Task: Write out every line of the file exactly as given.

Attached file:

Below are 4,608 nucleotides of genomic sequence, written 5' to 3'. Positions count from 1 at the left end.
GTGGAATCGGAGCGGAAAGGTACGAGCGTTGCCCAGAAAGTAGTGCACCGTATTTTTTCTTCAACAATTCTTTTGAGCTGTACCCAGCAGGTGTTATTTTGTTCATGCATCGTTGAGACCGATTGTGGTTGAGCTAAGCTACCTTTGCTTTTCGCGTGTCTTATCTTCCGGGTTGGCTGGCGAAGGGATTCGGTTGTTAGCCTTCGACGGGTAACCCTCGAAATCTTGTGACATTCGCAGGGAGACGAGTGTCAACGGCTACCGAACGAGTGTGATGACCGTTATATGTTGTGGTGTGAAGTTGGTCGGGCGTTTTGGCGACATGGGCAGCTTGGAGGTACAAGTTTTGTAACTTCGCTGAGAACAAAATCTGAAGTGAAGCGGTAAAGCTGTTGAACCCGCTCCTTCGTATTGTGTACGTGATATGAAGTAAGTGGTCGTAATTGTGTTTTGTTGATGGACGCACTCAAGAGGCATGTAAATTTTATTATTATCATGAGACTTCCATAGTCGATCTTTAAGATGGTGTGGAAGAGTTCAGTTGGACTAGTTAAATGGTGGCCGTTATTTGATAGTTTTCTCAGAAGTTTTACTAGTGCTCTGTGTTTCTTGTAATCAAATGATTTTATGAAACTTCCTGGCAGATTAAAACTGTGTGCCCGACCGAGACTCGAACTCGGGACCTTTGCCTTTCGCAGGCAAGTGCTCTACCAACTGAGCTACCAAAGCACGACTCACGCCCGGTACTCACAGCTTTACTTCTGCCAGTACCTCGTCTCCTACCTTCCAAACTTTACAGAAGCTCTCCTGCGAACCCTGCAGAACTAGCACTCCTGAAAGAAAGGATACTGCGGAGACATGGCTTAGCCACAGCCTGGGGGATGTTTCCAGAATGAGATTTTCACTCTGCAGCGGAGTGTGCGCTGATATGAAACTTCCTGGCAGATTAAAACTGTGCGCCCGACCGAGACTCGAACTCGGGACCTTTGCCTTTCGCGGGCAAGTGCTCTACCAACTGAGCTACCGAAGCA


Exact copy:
Below are 4,608 nucleotides of genomic sequence, written 5' to 3'. Positions count from 1 at the left end.
GTGGAATCGGAGCGGAAAGGTACGAGCGTTGCCCAGAAAGTAGTGCACCGTATTTTTTCTTCAACAATTCTTTTGAGCTGTACCCAGCAGGTGTTATTTTGTTCATGCATCGTTGAGACCGATTGTGGTTGAGCTAAGCTACCTTTGCTTTTCGCGTGTCTTATCTTCCGGGTTGGCTGGCGAAGGGATTCGGTTGTTAGCCTTCGACGGGTAACCCTCGAAATCTTGTGACATTCGCAGGGAGACGAGTGTCAACGGCTACCGAACGAGTGTGATGACCGTTATATGTTGTGGTGTGAAGTTGGTCGGGCGTTTTGGCGACATGGGCAGCTTGGAGGTACAAGTTTTGTAACTTCGCTGAGAACAAAATCTGAAGTGAAGCGGTAAAGCTGTTGAACCCGCTCCTTCGTATTGTGTACGTGATATGAAGTAAGTGGTCGTAATTGTGTTTTGTTGATGGACGCACTCAAGAGGCATGTAAATTTTATTATTATCATGAGACTTCCATAGTCGATCTTTAAGATGGTGTGGAAGAGTTCAGTTGGACTAGTTAAATGGTGGCCGTTATTTGATAGTTTTCTCAGAAGTTTTACTAGTGCTCTGTGTTTCTTGTAATCAAATGATTTTATGAAACTTCCTGGCAGATTAAAACTGTGTGCCCGACCGAGACTCGAACTCGGGACCTTTGCCTTTCGCAGGCAAGTGCTCTACCAACTGAGCTACCAAAGCACGACTCACGCCCGGTACTCACAGCTTTACTTCTGCCAGTACCTCGTCTCCTACCTTCCAAACTTTACAGAAGCTCTCCTGCGAACCCTGCAGAACTAGCACTCCTGAAAGAAAGGATACTGCGGAGACATGGCTTAGCCACAGCCTGGGGGATGTTTCCAGAATGAGATTTTCACTCTGCAGCGGAGTGTGCGCTGATATGAAACTTCCTGGCAGATTAAAACTGTGCGCCCGACCGAGACTCGAACTCGGGACCTTTGCCTTTCGCGGGCAAGTGCTCTACCAACTGAGCTACCGAAGCA